A set of ancient Angkorian gold jewellery was returned to Cambodia on Saturday with an elaborate procession through the capital, decades after the precious pieces were looted from a famed jungle temple.
The 10-piece set, which includes a crown, earrings, armbands and a chest ornament, was stolen from Cambodia’s Angkor Wat temple during the kingdom’s civil war in the 1970s and was discovered in the online catalogue of a London art dealer last year.
The items are believed to date back to the Khmer Empire, a once-mighty dynasty that sprawled much of modern-day Cambodia, Thailand, Vietnam and Laos between the 9th and 15th centuries.
After the pieces turned up in Britain, the Cambodian government lobbied for their return and with the help of specialists spent more than a year inspecting the items to make sure they were genuine.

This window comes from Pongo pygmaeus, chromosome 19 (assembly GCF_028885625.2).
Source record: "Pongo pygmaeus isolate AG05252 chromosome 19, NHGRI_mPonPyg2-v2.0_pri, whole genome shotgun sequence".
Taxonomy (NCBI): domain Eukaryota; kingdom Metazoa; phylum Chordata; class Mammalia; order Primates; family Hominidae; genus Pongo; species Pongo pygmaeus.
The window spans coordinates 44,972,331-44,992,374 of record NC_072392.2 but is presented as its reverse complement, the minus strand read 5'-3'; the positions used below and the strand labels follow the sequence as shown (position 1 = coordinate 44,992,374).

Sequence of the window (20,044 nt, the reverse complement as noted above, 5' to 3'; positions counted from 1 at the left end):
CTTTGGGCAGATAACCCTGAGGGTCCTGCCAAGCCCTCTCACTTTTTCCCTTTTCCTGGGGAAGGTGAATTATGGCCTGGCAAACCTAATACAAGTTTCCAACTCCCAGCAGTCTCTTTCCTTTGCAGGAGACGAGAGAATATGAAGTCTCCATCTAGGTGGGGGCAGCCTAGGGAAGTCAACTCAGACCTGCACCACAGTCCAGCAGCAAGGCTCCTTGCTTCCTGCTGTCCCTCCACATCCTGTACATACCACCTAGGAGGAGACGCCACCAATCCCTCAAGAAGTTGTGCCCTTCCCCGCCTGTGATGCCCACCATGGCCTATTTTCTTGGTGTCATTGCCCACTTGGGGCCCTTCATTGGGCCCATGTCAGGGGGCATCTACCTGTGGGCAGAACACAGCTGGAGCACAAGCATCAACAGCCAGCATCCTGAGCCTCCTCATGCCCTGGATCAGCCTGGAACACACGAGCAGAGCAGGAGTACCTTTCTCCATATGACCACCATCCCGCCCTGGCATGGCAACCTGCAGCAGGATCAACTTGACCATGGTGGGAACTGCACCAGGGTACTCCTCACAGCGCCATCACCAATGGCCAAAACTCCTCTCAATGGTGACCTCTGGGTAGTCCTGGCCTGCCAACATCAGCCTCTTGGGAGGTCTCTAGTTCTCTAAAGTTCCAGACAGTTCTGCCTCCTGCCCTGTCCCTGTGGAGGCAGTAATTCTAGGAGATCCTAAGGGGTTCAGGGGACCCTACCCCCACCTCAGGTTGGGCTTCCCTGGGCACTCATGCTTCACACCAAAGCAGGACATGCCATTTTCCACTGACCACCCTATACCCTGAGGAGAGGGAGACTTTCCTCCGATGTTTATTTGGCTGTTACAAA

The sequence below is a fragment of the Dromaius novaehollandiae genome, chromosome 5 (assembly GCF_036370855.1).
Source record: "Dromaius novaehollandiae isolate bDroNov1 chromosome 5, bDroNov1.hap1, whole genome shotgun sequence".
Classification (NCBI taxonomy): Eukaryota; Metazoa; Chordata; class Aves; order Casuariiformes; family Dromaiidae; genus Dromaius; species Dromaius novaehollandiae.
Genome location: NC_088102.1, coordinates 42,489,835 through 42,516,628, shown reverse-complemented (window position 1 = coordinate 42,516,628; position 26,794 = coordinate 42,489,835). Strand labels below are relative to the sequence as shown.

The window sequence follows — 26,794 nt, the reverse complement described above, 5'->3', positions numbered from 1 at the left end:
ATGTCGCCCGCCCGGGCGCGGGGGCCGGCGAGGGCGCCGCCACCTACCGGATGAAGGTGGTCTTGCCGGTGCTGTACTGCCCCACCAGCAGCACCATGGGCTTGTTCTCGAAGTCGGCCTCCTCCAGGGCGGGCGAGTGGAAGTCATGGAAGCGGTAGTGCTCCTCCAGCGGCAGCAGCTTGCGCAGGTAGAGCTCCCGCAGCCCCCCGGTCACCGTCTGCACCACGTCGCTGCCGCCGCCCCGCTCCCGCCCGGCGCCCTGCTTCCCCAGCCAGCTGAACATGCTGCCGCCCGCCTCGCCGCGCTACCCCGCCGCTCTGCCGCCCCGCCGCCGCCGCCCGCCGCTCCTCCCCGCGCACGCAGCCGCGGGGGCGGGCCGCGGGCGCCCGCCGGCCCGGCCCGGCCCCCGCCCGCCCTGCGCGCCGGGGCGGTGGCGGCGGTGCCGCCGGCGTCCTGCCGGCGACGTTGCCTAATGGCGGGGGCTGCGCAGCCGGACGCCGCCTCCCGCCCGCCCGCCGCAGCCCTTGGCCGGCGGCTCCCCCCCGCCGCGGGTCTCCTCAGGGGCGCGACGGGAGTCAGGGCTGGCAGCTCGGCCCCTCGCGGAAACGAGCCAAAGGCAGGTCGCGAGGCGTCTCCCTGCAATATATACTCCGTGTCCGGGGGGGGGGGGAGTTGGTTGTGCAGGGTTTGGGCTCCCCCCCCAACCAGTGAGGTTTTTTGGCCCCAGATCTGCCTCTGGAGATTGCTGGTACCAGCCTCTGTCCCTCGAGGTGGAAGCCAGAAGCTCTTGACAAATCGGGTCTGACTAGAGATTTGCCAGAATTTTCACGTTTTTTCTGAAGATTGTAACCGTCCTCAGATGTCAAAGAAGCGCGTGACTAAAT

Officials proudly welcomed the jewellery back to the country on Saturday as the items were accompanied from the airport by hundreds of people and flanked by security guards.
“This is a successful mission of all Cambodians, including diplomats and people who love the arts and antiques. Everyone is happy,” said Chuch Phoeun, Secretary of State at Cambodia’s Ministry of Culture and Fine Arts. He said the ornaments are believed to have been pillaged during Pol Pot’s genocidal Khmer Rouge regime, though the exact date is not known.
London’s Jonathan Tucker Antonia Tozer Asian Art dealership agreed in April to return the jewellery, which will now be appraised by experts in Cambodia.
The pieces will soon be designated as national heritage items.